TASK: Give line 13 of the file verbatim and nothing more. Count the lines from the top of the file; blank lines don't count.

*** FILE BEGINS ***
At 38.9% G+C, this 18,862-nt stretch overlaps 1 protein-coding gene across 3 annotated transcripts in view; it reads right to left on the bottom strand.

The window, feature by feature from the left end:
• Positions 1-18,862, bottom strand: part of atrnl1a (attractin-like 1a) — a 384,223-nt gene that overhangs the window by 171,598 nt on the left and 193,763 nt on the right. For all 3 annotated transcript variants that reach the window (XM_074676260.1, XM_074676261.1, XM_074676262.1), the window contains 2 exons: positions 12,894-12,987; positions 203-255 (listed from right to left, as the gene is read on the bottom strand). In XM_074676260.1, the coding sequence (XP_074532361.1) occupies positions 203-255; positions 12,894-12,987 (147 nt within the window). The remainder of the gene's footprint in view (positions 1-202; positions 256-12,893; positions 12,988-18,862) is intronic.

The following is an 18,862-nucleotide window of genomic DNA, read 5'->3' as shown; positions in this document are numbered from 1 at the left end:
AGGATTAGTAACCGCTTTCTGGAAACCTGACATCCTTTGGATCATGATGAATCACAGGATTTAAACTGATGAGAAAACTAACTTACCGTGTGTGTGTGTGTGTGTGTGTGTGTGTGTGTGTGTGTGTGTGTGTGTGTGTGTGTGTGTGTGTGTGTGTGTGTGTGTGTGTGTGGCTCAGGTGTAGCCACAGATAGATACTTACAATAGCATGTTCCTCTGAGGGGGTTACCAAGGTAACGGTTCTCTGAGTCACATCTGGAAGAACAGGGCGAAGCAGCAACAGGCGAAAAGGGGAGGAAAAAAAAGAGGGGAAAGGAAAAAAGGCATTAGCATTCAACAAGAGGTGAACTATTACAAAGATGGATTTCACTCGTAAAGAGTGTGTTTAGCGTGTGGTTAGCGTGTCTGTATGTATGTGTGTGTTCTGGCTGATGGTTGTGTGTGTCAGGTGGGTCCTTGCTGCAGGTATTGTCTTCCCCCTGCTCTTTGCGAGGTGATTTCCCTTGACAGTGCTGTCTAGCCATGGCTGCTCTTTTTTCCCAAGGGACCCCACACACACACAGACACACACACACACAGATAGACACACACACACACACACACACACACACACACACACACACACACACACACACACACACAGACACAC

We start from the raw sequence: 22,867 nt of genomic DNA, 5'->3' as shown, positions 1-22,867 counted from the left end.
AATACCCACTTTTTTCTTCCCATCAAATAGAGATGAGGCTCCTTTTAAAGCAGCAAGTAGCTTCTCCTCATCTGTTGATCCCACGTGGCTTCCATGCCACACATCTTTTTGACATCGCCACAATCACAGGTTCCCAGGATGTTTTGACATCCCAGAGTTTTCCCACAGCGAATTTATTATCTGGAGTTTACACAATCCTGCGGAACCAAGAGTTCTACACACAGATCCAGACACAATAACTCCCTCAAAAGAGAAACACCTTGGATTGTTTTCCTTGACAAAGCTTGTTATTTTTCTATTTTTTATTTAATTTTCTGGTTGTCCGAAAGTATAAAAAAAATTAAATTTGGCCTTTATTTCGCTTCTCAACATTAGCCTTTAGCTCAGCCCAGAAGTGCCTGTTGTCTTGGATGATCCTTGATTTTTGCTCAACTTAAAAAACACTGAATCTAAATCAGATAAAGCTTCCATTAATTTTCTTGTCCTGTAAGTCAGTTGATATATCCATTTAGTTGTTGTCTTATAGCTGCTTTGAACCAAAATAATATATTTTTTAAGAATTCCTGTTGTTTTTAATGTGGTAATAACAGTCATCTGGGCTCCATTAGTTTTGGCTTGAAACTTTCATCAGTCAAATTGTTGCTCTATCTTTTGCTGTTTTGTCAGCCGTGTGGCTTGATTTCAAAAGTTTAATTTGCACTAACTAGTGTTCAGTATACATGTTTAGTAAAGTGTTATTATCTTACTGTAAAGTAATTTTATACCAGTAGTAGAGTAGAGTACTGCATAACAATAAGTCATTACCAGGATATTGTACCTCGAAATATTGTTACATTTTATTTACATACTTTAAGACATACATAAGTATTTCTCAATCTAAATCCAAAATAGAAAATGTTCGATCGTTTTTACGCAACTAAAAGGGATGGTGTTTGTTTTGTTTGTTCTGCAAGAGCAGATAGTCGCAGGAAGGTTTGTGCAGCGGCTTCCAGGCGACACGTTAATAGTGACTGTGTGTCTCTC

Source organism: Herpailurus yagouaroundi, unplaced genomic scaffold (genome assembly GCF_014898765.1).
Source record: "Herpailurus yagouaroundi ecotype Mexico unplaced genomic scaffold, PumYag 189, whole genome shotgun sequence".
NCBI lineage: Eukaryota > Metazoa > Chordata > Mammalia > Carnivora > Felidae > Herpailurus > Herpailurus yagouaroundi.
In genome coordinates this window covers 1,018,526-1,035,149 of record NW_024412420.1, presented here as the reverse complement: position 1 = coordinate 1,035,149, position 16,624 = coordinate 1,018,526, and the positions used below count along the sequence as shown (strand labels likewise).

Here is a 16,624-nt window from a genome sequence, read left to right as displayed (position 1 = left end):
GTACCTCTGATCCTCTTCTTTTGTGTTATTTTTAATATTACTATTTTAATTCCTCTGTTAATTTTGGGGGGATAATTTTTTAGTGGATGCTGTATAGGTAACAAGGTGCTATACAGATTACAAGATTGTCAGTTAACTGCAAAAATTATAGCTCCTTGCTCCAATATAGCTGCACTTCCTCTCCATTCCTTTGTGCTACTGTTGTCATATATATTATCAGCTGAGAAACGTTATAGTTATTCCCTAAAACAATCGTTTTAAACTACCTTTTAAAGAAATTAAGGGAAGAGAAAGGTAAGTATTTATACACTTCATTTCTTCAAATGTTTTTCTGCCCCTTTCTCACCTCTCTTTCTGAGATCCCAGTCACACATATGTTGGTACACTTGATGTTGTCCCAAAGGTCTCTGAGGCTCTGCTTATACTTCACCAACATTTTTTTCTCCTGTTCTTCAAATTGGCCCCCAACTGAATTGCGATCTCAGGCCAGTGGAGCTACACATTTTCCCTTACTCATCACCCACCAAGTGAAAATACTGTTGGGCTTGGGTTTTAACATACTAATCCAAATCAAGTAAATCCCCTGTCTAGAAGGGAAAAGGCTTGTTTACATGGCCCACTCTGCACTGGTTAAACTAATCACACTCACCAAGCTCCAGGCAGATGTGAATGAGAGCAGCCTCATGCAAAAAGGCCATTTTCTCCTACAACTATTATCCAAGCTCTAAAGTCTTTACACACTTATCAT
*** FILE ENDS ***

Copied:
GTACCTCTGATCCTCTTCTTTTGTGTTATTTTTAATATTACTATTTTAATTCCTCTGTTAATTTTGGGGGGATAATTTTTTAGTGGATGCTGTATAGGTAACAAGGTGCTATACAGATTACAAGATTGTCAGTTAACTGCAAAAATTATAGCTCCTTGCTCCAATATAGCTGCACTTCCTCTCCATTCCTTTGTGCTACTGTTGTCATATATATTATCAGCTGAGAAACGTTATAGTTATTCCCTAAAACAATCGTTTTAAACTACCTTTTAAAGAAATTAAGGGAAGAGAAAGGTAAGTATTTATACACTTCATTTCTTCAAATGTTTTTCTGCCCCTTTCTCACCTCTCTTTCTGAGATCCCAGTCACACATATGTTGGTACACTTGATGTTGTCCCAAAGGTCTCTGAGGCTCTGCTTATACTTCACCAACATTTTTTTCTCCTGTTCTTCAAATTGGCCCCCAACTGAATTGCGATCTCAGGCCAGTGGAGCTACACATTTTCCCTTACTCATCACCCACCAAGTGAAAATACTGTTGGGCTTGGGTTTTAACATACTAATCCAAATCAAGTAAATCCCCTGTCTAGAAGGGAAAAGGCTTGTTTACATGGCCCACTCTGCACTGGTTAAACTAATCACACTCACCAAGCTCCAGGCAGATGTGAATGAGAGCAGCCTCATGCAAAAAGGCCATTTTCTCCTACAACTATTATCCAAGCTCTAAAGTCTTTACACACTTATCAT